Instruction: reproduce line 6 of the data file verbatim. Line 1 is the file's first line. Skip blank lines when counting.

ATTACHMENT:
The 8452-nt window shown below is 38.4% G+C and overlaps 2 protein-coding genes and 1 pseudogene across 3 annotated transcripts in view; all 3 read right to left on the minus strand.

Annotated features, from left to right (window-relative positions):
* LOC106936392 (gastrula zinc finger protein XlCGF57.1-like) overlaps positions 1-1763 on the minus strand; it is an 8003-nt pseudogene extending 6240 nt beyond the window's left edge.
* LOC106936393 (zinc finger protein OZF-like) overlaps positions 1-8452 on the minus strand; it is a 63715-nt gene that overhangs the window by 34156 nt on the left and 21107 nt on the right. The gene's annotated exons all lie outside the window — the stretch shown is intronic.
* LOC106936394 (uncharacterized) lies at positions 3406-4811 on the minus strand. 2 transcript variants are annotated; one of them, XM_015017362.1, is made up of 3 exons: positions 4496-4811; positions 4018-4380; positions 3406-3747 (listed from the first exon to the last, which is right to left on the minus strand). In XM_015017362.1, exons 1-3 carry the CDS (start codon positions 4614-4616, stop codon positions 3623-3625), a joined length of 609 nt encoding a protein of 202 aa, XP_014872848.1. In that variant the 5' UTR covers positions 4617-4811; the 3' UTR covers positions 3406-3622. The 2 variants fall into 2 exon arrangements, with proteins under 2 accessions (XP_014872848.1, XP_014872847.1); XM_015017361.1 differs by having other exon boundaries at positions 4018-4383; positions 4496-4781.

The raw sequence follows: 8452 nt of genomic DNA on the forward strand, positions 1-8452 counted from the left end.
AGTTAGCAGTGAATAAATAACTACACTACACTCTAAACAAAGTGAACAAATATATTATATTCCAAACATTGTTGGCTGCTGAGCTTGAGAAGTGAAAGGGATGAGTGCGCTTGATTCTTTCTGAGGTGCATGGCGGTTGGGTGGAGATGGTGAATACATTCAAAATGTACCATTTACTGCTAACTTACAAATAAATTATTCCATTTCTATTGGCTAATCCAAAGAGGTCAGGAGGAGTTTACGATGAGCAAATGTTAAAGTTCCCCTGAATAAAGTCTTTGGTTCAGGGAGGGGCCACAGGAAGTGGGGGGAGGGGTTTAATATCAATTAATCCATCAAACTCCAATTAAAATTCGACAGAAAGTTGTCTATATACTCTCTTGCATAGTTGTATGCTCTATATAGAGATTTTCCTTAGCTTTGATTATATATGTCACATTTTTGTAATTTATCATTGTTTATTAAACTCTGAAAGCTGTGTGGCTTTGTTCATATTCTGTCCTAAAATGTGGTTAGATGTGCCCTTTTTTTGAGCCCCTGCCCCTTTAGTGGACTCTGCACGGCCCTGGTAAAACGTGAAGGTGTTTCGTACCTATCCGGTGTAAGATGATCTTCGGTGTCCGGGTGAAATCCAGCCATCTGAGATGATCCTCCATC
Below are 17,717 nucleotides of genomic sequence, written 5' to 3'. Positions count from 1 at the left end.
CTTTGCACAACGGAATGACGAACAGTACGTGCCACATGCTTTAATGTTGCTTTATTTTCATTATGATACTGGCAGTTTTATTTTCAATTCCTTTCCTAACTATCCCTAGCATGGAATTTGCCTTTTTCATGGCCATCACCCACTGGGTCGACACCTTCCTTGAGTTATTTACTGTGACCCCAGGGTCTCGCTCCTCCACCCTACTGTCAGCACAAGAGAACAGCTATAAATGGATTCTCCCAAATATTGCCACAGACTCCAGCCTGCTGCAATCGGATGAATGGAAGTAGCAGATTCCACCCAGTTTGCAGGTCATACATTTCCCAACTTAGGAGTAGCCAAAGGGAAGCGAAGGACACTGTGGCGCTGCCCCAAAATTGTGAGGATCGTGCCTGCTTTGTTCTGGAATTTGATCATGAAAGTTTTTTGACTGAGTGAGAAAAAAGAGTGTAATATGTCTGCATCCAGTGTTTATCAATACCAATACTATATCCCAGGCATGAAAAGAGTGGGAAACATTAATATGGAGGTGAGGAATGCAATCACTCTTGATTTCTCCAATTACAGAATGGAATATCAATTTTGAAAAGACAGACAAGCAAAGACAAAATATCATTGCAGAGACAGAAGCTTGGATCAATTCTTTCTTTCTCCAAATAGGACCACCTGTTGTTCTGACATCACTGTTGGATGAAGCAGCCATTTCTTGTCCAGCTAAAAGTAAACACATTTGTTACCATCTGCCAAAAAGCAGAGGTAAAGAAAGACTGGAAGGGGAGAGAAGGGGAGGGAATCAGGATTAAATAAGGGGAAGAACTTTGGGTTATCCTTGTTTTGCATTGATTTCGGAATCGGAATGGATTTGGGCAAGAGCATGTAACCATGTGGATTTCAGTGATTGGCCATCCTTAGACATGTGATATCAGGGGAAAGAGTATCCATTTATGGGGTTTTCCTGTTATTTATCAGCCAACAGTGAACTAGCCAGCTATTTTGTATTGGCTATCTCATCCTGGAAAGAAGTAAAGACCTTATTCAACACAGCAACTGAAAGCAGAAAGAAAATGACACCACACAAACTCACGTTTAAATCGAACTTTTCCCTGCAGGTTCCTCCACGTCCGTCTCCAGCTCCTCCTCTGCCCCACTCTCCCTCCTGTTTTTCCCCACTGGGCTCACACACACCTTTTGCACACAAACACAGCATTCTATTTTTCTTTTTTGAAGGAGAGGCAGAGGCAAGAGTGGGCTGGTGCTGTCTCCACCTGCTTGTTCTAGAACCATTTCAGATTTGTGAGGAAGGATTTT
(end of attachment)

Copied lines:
The raw sequence follows: 8452 nt of genomic DNA on the forward strand, positions 1-8452 counted from the left end.